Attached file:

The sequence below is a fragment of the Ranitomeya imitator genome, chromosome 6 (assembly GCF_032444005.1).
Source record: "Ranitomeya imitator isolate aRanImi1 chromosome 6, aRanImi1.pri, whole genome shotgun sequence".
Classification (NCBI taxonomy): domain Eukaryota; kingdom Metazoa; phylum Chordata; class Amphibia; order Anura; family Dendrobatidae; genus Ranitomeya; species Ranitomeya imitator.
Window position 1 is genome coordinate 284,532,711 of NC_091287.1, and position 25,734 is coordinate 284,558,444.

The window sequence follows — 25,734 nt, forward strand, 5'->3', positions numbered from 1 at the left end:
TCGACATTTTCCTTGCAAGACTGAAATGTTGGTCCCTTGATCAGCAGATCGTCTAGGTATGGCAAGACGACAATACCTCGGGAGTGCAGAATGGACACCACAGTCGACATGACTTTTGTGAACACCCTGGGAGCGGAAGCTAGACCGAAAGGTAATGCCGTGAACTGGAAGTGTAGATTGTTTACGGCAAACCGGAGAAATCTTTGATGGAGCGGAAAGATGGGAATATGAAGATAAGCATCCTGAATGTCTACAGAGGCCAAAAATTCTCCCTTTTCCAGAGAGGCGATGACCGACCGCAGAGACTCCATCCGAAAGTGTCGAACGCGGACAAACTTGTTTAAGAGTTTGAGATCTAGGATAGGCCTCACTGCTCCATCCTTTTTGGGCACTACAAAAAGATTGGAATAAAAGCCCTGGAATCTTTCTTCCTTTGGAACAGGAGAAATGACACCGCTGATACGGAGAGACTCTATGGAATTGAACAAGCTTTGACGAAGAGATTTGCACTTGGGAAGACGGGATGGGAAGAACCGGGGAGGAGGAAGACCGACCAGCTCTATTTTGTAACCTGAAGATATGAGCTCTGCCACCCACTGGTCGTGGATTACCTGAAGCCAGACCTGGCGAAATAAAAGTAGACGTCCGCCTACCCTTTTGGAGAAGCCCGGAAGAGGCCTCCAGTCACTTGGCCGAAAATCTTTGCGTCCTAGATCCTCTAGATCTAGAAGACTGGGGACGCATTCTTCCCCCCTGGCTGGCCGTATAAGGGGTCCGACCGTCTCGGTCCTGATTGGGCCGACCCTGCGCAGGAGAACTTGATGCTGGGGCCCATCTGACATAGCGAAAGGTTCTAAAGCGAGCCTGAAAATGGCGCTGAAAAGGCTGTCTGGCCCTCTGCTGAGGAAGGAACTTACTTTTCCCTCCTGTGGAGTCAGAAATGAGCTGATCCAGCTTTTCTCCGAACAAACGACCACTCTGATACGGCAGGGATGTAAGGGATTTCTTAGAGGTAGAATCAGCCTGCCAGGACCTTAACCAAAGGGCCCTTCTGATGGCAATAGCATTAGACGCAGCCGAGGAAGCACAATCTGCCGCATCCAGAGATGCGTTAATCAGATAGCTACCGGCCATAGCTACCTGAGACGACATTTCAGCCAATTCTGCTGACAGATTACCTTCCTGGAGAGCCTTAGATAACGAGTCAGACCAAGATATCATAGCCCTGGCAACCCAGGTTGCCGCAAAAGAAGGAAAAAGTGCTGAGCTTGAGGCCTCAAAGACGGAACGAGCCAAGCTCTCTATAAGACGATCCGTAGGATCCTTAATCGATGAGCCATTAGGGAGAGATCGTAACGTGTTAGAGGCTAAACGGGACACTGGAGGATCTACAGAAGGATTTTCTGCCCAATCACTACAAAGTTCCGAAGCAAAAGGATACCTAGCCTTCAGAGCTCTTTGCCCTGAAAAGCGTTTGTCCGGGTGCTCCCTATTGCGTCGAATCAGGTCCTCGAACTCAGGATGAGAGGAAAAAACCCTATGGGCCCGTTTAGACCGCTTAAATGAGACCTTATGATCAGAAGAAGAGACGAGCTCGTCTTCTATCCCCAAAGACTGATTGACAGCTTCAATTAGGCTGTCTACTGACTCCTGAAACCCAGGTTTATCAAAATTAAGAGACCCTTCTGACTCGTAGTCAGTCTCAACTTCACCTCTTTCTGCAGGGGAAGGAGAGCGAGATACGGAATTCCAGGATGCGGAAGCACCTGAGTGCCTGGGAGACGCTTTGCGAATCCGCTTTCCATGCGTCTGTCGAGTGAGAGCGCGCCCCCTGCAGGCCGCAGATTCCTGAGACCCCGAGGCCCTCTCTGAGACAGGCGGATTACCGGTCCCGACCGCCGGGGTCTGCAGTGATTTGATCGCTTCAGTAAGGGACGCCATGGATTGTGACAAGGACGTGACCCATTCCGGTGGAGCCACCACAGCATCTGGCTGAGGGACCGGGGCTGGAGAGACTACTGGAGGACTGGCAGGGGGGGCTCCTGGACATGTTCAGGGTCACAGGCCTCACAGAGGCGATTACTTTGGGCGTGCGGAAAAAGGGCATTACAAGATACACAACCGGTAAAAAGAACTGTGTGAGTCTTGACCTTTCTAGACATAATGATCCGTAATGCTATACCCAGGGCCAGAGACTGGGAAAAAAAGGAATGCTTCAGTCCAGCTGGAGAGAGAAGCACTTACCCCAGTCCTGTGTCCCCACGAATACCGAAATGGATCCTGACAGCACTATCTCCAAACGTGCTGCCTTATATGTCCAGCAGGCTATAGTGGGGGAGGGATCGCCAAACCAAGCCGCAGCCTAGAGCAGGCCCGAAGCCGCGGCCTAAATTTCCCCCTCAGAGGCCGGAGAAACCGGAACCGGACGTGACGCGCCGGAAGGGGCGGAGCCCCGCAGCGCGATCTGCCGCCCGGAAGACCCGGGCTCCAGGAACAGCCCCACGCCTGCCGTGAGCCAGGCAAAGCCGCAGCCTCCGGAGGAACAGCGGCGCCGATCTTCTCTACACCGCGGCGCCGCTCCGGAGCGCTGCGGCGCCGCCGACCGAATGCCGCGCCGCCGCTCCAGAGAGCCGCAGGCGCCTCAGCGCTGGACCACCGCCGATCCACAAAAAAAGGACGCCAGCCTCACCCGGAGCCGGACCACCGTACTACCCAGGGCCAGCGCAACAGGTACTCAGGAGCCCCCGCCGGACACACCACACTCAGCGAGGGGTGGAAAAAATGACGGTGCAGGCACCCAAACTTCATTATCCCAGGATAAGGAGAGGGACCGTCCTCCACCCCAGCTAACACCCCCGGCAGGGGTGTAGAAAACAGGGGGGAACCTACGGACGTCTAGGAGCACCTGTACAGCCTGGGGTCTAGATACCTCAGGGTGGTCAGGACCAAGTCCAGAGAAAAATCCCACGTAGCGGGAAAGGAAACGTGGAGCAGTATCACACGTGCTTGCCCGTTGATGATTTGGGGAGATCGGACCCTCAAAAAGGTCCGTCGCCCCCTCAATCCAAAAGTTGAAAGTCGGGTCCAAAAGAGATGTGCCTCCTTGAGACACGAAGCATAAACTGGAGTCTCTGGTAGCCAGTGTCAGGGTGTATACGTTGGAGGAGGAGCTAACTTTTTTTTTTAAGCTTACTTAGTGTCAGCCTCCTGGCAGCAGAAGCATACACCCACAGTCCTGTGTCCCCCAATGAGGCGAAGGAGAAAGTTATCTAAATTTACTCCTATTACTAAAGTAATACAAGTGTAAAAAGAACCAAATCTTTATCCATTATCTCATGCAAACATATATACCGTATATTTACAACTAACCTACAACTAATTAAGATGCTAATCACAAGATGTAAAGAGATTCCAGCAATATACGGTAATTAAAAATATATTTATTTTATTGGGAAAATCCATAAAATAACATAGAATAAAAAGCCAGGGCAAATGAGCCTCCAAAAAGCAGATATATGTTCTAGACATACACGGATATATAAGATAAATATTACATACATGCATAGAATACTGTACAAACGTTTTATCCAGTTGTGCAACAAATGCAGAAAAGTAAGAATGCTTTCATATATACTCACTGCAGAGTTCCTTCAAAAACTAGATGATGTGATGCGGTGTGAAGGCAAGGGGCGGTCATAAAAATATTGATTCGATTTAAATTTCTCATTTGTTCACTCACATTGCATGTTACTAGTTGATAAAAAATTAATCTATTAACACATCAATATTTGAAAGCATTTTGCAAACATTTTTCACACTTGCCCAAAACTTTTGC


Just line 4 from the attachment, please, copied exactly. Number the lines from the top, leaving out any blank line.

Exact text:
Window position 1 is genome coordinate 284,532,711 of NC_091287.1, and position 25,734 is coordinate 284,558,444.